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Author Topic: When is Radiation Breakeven?  (Read 1198 times)

JimboOmega

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When is Radiation Breakeven?
« on: March 26, 2018, 07:55:10 PM »
Assume an area of open ocean, under a clear sky, at the freezing point of the water, with no interaction from the atmosphere, currents, etc.

At what amount of insolation does it breakeven - in the sense of losses to space are the same as inbound solar radiation?

Ideally I'd like some sort of general way to figure out what day of the solar year this occurs at a given latitude.

The motivation for the question is - in the winter, water opening up as Polynya causes the system to (overall) lose more heat to space and leads to more ice forming.  In the summer, the opposite is true, as expanses of open water absorb more sunlight than they lose heat to space. In the spring, like right now, I don't really have any idea.


Alexander555

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Re: When is Radiation Breakeven?
« Reply #1 on: March 26, 2018, 08:18:19 PM »
Maybe you can use this as an example. The area north of Svalbard has a 2 m above ground temperature of -10 C .And the sea surface temperature is something like 3 C . And i think it's already open for the entire winter.

sidd

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Re: When is Radiation Breakeven?
« Reply #2 on: March 26, 2018, 08:40:40 PM »
An interesting paper is Perovich on the albedo and radiant balance of sea ice. Open access.

doi: 10.5194/tc-2018-47

sidd

Tealight

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Re: When is Radiation Breakeven?
« Reply #3 on: March 27, 2018, 10:51:58 PM »
JimboOmega you can't get an exact answer to your question because even clear sky has varying amounts of greenhouse gases in it. Especially water vapor dramatically increases backward radiation.  At the same time ocean water will always evaporates and cool the surface.

When I developed my surface radiation model and estimated greenhouse gas back radiation I calculated the break-even dates based solely on incoming and outgoing surface radiation. But the atmosphere absorbs incoming radiation as well, so you would have to move the dates forwards and backwards by a several days up to a week.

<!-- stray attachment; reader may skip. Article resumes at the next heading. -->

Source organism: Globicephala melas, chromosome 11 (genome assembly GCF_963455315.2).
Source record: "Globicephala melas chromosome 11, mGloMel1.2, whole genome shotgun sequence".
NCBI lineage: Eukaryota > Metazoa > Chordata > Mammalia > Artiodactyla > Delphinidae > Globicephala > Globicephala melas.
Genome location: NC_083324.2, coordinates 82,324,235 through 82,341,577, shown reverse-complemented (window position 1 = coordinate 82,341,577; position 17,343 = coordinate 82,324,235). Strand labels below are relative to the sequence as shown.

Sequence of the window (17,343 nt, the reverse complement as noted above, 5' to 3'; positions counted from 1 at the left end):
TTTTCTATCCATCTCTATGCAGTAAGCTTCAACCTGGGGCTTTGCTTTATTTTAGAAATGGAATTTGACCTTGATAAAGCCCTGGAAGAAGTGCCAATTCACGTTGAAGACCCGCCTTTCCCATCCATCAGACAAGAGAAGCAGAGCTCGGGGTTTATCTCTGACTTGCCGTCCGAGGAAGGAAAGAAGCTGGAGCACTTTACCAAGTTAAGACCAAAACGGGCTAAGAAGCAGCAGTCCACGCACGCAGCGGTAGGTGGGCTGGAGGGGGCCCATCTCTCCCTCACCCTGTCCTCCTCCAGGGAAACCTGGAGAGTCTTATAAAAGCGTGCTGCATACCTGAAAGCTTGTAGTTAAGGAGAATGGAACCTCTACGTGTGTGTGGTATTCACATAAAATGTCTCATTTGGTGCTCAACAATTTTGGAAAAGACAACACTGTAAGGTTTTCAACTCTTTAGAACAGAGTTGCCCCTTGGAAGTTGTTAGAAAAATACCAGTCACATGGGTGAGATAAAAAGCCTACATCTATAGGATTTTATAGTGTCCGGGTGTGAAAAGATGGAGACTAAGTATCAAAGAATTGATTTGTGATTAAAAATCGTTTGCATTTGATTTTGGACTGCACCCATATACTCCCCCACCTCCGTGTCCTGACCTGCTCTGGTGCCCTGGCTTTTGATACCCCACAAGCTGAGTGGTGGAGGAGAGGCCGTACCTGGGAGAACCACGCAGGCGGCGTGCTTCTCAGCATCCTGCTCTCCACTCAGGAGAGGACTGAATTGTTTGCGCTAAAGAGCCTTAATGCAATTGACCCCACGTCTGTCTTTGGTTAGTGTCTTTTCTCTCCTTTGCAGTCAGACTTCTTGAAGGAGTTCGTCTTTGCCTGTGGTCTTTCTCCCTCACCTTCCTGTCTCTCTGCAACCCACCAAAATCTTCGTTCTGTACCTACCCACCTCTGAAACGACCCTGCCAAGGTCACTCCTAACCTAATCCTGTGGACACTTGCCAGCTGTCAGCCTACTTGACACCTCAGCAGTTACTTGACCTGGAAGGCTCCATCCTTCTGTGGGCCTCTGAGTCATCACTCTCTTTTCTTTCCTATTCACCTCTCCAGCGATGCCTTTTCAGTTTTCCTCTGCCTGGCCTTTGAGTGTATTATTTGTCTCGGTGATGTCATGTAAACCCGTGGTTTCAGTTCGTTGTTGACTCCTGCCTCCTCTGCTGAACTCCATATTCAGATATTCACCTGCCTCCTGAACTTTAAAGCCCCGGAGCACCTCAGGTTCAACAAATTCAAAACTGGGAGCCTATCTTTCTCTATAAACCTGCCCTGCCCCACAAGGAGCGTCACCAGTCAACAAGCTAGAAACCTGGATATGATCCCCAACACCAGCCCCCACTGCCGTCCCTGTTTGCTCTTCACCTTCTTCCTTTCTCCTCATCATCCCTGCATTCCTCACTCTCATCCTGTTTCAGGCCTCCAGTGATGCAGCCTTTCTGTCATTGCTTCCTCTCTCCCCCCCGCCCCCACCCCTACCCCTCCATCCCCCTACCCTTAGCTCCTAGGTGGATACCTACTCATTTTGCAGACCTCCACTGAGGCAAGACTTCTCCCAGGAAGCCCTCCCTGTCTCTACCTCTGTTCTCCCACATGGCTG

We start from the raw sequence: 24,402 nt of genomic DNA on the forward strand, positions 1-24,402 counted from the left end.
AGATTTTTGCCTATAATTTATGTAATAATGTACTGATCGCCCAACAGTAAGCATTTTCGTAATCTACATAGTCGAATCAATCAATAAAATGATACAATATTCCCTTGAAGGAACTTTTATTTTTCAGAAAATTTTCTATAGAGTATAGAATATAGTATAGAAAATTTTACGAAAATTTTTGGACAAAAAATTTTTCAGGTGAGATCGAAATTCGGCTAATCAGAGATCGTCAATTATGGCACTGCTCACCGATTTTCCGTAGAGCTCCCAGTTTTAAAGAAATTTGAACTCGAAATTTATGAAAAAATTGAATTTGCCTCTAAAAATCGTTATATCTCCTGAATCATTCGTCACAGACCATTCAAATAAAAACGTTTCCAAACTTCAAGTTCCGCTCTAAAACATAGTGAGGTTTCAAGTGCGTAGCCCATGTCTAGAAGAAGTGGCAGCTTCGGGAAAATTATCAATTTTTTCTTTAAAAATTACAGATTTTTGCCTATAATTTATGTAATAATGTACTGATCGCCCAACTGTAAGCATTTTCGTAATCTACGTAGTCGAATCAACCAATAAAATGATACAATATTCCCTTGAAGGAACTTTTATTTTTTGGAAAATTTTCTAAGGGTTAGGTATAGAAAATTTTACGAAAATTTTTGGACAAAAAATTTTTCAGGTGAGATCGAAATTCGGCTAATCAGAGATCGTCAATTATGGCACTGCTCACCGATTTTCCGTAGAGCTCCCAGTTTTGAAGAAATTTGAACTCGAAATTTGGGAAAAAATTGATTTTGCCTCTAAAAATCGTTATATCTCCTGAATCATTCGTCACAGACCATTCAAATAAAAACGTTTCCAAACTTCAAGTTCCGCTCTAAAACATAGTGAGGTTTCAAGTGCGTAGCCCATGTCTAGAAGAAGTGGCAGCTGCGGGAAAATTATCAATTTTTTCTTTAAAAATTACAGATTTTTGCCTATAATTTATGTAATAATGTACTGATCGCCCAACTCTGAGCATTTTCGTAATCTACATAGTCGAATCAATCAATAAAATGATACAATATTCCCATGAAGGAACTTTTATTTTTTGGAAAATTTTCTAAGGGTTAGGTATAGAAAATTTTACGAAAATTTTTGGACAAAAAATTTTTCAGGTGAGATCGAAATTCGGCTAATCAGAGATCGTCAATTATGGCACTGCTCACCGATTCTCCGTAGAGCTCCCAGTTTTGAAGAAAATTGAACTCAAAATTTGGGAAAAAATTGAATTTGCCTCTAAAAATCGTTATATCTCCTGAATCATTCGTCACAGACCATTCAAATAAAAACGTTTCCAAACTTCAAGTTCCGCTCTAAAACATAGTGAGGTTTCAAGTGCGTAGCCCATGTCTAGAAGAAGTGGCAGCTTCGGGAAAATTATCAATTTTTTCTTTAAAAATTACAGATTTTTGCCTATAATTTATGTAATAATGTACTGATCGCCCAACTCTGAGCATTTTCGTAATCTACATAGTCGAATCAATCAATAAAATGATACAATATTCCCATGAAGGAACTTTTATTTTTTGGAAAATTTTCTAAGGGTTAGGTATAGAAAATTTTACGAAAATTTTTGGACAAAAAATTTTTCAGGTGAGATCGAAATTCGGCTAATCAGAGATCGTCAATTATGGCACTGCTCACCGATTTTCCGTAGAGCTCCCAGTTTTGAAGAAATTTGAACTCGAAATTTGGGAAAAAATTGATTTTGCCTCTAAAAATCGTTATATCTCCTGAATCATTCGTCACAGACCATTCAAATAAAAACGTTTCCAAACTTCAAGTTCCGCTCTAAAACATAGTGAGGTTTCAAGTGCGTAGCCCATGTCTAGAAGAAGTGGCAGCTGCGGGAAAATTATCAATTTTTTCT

60N: 13 April - 27 Aug
65N: 21 April - 19 Aug
70N: 28 April - 12 Aug
75N: 4 May - 6 Aug
80N: 7 May - 3 Aug
90N: 9 May - 2 Aug

Edit: I estimated the back radiation for the dry central Arctic. Regions close to the humid Atlantic and the Pacific will likely reach break even point earlier.

Maybe you can use this as an example. The area north of Svalbard has a 2 m above ground temperature of -10 C .And the sea surface temperature is something like 3 C . And i think it's already open for the entire winter.

This has nothing to do with incoming solar radiation, just how much heat the ocean loses to the air. Over the ice it is at around -30C and after a around 100 kilometer over water it has warmed to -10C.
« Last Edit: April 08, 2018, 06:06:55 PM by Tealight »

Sterks

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Re: When is Radiation Breakeven?
« Reply #4 on: March 28, 2018, 12:07:31 AM »
In practice, the 1st of May for the coasts of the Arctic Ocean proper, from Beaufort sea to Kara sea clockwise, plus minus 10 days

FishOutofWater

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Re: When is Radiation Breakeven?
« Reply #5 on: March 28, 2018, 02:21:44 PM »
In practice the Bering strait is rapidly losing ice right now and the Beaufort and Chukchi are not going to be far behind. There's a reason some of us have been so concerned about the advection of water vapor from the Pacific into the Arctic this winter. Water vapor is a powerful ghg. The Alaskan side of the Arctic ocean is further south than the other shores of the Arctic so it is impacted first by spring insolation.